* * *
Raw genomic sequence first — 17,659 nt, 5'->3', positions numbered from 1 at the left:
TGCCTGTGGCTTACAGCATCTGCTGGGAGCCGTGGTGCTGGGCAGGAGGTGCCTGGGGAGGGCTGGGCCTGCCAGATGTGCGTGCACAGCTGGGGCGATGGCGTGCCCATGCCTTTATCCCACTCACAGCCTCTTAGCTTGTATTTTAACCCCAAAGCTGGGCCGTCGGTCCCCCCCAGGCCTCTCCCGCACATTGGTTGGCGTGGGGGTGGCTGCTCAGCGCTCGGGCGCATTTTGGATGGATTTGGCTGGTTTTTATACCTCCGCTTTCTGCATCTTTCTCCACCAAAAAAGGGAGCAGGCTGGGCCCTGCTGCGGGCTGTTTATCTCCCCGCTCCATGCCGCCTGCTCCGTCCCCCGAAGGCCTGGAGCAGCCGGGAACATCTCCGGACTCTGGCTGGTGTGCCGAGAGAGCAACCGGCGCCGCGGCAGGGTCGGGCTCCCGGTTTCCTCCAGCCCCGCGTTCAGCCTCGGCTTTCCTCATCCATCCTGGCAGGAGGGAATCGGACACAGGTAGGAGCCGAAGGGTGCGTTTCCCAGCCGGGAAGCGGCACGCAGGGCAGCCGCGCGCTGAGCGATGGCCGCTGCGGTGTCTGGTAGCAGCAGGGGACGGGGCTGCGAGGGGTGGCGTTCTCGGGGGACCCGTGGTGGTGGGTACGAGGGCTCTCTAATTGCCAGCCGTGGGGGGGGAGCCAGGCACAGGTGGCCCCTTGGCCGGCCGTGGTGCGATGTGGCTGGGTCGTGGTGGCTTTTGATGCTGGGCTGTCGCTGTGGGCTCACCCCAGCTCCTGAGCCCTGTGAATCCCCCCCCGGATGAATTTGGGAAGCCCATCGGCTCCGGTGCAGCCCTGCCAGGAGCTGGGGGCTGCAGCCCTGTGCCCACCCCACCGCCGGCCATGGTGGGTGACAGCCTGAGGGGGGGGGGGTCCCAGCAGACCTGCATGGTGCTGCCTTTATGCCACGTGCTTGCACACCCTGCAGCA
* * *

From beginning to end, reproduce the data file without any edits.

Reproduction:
Raw genomic sequence first — 17,659 nt, 5'->3', positions numbered from 1 at the left:
TGCCTGTGGCTTACAGCATCTGCTGGGAGCCGTGGTGCTGGGCAGGAGGTGCCTGGGGAGGGCTGGGCCTGCCAGATGTGCGTGCACAGCTGGGGCGATGGCGTGCCCATGCCTTTATCCCACTCACAGCCTCTTAGCTTGTATTTTAACCCCAAAGCTGGGCCGTCGGTCCCCCCCAGGCCTCTCCCGCACATTGGTTGGCGTGGGGGTGGCTGCTCAGCGCTCGGGCGCATTTTGGATGGATTTGGCTGGTTTTTATACCTCCGCTTTCTGCATCTTTCTCCACCAAAAAAGGGAGCAGGCTGGGCCCTGCTGCGGGCTGTTTATCTCCCCGCTCCATGCCGCCTGCTCCGTCCCCCGAAGGCCTGGAGCAGCCGGGAACATCTCCGGACTCTGGCTGGTGTGCCGAGAGAGCAACCGGCGCCGCGGCAGGGTCGGGCTCCCGGTTTCCTCCAGCCCCGCGTTCAGCCTCGGCTTTCCTCATCCATCCTGGCAGGAGGGAATCGGACACAGGTAGGAGCCGAAGGGTGCGTTTCCCAGCCGGGAAGCGGCACGCAGGGCAGCCGCGCGCTGAGCGATGGCCGCTGCGGTGTCTGGTAGCAGCAGGGGACGGGGCTGCGAGGGGTGGCGTTCTCGGGGGACCCGTGGTGGTGGGTACGAGGGCTCTCTAATTGCCAGCCGTGGGGGGGGAGCCAGGCACAGGTGGCCCCTTGGCCGGCCGTGGTGCGATGTGGCTGGGTCGTGGTGGCTTTTGATGCTGGGCTGTCGCTGTGGGCTCACCCCAGCTCCTGAGCCCTGTGAATCCCCCCCCGGATGAATTTGGGAAGCCCATCGGCTCCGGTGCAGCCCTGCCAGGAGCTGGGGGCTGCAGCCCTGTGCCCACCCCACCGCCGGCCATGGTGGGTGACAGCCTGAGGGGGGGGGGGTCCCAGCAGACCTGCATGGTGCTGCCTTTATGCCACGTGCTTGCACACCCTGCAGCA